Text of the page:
In recent years, attempts at advancing religious liberty legislation, including in Nebraska, have faced fierce opposition, especially from LGBT (Lesbian, Gay, Bisexual, and Transgender) organizations. These efforts to protect our “first, most cherished liberty” have garnered mixed results of successes and defeats.
In the last weeks, Kansas and Oklahoma successfully passed religious liberty protections for foster care and adoption agencies. They join at least nine other states which have implemented similar religious liberty protections. At a time when our country struggles to meet the increasing demand of vulnerable children who desire loving homes, ensuring that we protect faith-based providers from being discriminated against by the government because of their religious or moral convictions is essential to the common good.
Over the last decade, faith-based foster care and adoption agencies, especially Catholic Charities, have encountered vehement opposition to living out their faith of serving children in need. This opposition has come through the implementation of so-called non-discrimination policies that prohibit sexual orientation non-discrimination. The push for such policies have been part and parcel to the movement to normalize and legalize same-sex relationships and marriages.
These non-discrimination policies have forced non-profit foster care and adoption agencies that must be licensed by the state to serve vulnerable and needy children to make a fundamental decision about their operations: either be willing to place children within family structures that violate your professional judgment, conscience beliefs, or sincerely held religious beliefs, or get out of foster care and adoption services altogether.
Faced with such a dilemma, several Catholic Charities have had to shut their doors to placing children with loving families. In 2006, Catholic Charities of Boston—one of the nation’s oldest adoption agencies—was forced to shut down its adoption services. Also, in 2006, Catholic Charities in San Francisco was forced to end their adoption services. In 2010, the redefinition of marriage in Washington, D.C., led the District to inform Catholic Charities of the Archdiocese of Washington that they would no longer be eligible as a foster care and adoption agency. In 2011, Catholic Charities programs in Illinois shut their doors instead of violating their conscience.
In 2016, the Nebraska Catholic Conference supported LB975—the Child Welfare Services Preservation Act—introduced and prioritized by Sen. Mark Kolterman. While agencies in Nebraska were not under any present threat at the time, faith-based agencies clearly saw the threats in other states and desired to pro-actively implement religious liberty protections to ensure their freedom to serve vulnerable children seeking loving homes. Throughout the legislative process on this legislation, several organizations and state senators voiced deep animosity toward faith-based providers. These actions alone demonstrated the need for the legislation. Ultimately, the legislation was going to fall a couple votes short of overcoming a filibuster and was not debated.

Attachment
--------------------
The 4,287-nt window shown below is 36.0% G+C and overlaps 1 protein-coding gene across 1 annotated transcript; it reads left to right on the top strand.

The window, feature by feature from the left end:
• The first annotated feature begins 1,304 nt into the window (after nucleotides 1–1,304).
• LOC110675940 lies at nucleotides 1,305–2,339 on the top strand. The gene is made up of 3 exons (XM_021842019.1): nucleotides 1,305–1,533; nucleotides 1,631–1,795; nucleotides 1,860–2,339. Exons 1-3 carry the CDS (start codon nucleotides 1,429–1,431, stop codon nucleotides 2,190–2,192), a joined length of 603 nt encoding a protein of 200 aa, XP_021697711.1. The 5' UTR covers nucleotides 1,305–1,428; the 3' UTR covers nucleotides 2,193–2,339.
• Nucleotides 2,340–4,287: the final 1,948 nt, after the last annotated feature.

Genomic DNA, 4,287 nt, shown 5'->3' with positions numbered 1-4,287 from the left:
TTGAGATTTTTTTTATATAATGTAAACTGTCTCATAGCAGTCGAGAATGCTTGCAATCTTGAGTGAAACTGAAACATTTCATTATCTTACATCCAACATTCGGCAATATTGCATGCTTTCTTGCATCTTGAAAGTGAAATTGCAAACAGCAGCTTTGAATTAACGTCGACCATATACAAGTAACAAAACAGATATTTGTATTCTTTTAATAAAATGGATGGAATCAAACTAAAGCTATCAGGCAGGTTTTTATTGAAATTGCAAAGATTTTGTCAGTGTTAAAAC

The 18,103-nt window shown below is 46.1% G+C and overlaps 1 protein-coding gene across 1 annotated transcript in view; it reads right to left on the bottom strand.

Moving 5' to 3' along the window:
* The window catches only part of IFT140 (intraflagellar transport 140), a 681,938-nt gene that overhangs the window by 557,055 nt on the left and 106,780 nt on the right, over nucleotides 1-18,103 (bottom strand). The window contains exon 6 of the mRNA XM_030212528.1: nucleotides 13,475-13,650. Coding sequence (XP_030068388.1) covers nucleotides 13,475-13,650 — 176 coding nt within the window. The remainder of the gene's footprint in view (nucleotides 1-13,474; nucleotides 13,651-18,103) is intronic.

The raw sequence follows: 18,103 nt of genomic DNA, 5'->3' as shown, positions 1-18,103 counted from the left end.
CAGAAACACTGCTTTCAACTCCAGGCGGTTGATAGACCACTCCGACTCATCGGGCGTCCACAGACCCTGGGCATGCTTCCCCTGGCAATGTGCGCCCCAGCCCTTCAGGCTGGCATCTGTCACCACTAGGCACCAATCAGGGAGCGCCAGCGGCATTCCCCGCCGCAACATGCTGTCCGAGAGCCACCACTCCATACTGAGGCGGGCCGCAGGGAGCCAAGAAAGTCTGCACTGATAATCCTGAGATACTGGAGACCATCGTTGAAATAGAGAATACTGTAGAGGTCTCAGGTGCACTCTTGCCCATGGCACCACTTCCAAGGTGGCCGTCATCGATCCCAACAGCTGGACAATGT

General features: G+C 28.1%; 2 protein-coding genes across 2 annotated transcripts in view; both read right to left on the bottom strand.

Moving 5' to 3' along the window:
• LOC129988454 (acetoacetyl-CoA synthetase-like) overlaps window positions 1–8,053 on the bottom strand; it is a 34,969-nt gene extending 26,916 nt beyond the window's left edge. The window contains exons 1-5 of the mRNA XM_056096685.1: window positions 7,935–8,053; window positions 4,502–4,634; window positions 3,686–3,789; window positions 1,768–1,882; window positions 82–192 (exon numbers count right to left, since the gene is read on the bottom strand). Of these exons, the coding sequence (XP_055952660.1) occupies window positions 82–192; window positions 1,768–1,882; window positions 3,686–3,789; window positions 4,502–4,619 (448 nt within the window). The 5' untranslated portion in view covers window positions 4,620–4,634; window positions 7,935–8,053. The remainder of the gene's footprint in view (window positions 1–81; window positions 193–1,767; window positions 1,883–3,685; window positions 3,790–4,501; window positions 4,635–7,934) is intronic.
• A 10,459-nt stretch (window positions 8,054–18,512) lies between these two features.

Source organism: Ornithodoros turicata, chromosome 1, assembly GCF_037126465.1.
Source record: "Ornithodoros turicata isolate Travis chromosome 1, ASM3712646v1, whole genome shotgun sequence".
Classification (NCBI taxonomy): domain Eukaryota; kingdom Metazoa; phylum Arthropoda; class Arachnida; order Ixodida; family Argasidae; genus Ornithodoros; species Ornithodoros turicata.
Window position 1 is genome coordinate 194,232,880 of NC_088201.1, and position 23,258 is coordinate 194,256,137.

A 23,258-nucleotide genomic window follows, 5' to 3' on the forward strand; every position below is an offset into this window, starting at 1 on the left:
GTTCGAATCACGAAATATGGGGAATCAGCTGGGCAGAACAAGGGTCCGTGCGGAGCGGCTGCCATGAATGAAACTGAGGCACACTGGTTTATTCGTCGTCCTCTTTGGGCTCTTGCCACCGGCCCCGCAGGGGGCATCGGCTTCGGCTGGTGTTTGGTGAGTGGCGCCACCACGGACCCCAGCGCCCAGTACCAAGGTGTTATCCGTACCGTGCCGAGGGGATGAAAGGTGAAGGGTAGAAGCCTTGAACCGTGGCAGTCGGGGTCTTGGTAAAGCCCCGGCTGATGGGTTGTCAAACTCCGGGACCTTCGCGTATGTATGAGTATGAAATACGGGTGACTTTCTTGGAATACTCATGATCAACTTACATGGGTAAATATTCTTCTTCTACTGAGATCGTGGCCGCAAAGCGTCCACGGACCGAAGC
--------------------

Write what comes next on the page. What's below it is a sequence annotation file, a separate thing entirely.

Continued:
Much of the treatment that has occurred in the foster care and adoption agency context in many jurisdictions verifies a statement that Justice Samuel Alito made in his dissenting opinion in Obergefell v. Hodges (the infamous Supreme Court case which fabricated the right to same-sex marriage in the U.S. Constitution). Justice Alito said: “I assume that those who cling to the old beliefs [about marriage as between one man and one woman] will be able to whisper their thoughts in the recesses of their homes, but if they repeat those views in public, they will risk being labeled as bigots and treated as such by governments, employers, and schools.”
The victories in Kansas and Oklahoma are important for a variety of reasons. They ensure that no child welfare provider should be prevented from serving children and families because the government does not like their religious beliefs. This ensures that society can better care for every child who deserves to find their “forever home” and be raised by a loving family. The victories are also important because, though brilliant as he may be, they disprove Justice Alito. The victories demonstrate that people who hold the reasonable and correct view of marriage will not be treated as hateful bigots, but instead will, at the least, be acknowledged as critical contributors to the common good, namely, keeping kids first and giving faith-based agencies the freedom to serve.